Bipolar disorder: I. Temperament and character

Christer Engström, Sven Brändström, Sören Sigvardsson, Robert Cloninger, Per Olof Nylander

    Research output: Contribution to journalArticlepeer-review

    73 Scopus citations


    Background: The nature of the relationship between personality and bipolar affective disorders is an important but unanswered question. Methods: We have studied personality in bipolar patients by using the Temperament and Character Inventory (TCI). TCI were administered to 100 euthymic bipolar patients and 100 controls from the normal population. Results: Bipolar patients were significantly higher in harm avoidance (HA) and lower in reward dependence (RD), self-directedness (SD), and cooperativeness (CO) than controls. Bipolar patients are more fatigable, less sentimental, more independent, less purposeful, less resourceful, less empathic, less helpful, less pure-hearted, and have less impulse control than controls. Bipolar II patients are more impulsive, more fatigable, less resourceful, and have less impulse control than bipolar I patients. Limitations: Our results are limited to euthymic bipolar patients and cannot be generalized to affective disorders. Conclusions: Even when clinically euthymic on lithium maintenance, bipolar patients continue to have a characteristic cognitive deficit. This is in agreement with cognitive theories about cognitive deficits in depression that are regarded as important vulnerability factors in mood disorders.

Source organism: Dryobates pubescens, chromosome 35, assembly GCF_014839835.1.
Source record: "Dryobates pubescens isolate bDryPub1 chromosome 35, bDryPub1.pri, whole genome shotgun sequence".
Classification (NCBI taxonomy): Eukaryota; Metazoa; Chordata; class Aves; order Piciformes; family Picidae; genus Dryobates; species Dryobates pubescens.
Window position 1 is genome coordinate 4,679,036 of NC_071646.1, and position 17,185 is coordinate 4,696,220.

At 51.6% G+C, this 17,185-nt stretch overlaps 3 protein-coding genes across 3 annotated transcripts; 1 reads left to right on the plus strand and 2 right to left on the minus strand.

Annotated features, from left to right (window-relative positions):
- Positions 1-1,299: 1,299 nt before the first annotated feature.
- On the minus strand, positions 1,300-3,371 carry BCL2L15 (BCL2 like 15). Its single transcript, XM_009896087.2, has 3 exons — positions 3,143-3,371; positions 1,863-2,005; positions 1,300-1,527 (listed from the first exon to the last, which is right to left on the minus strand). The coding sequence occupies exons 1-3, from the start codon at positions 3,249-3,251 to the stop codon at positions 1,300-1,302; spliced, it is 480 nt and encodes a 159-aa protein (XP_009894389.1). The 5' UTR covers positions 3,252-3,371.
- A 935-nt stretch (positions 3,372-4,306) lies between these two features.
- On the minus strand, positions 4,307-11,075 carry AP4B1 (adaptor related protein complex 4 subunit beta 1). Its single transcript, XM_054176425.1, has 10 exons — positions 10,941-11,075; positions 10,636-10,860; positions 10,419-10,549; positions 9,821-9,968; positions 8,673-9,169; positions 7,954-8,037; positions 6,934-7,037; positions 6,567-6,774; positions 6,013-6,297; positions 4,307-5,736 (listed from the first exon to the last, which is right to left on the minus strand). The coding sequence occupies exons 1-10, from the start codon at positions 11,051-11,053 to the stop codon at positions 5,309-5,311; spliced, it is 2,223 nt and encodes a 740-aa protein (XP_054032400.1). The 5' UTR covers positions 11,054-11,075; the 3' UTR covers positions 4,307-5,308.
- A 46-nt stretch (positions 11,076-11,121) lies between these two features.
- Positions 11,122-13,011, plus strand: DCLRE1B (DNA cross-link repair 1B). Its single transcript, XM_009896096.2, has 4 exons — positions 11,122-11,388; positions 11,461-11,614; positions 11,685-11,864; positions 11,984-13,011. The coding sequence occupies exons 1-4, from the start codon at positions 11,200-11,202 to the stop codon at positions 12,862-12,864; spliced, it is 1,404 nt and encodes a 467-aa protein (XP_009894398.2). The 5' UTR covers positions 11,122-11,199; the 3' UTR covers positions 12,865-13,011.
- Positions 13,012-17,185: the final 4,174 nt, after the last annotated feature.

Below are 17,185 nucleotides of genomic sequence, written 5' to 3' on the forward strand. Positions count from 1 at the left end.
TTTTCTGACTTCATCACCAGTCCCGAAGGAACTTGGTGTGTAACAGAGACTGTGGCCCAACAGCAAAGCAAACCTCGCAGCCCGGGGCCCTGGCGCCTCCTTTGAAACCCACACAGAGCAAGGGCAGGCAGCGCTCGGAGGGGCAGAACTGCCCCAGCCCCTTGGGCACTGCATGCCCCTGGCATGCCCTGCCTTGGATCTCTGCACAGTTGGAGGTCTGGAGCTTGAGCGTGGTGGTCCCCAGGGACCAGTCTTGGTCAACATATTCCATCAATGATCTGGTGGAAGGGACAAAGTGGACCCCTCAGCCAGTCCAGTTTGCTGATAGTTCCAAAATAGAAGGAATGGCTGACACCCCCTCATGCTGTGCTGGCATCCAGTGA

Original languageEnglish
    Pages (from-to)131-134
    Number of pages4
    JournalJournal of affective disorders
    Issue number1
    StatePublished - Oct 1 2004


    • Bipolar
    • Character
    • Personality
    • Temperament


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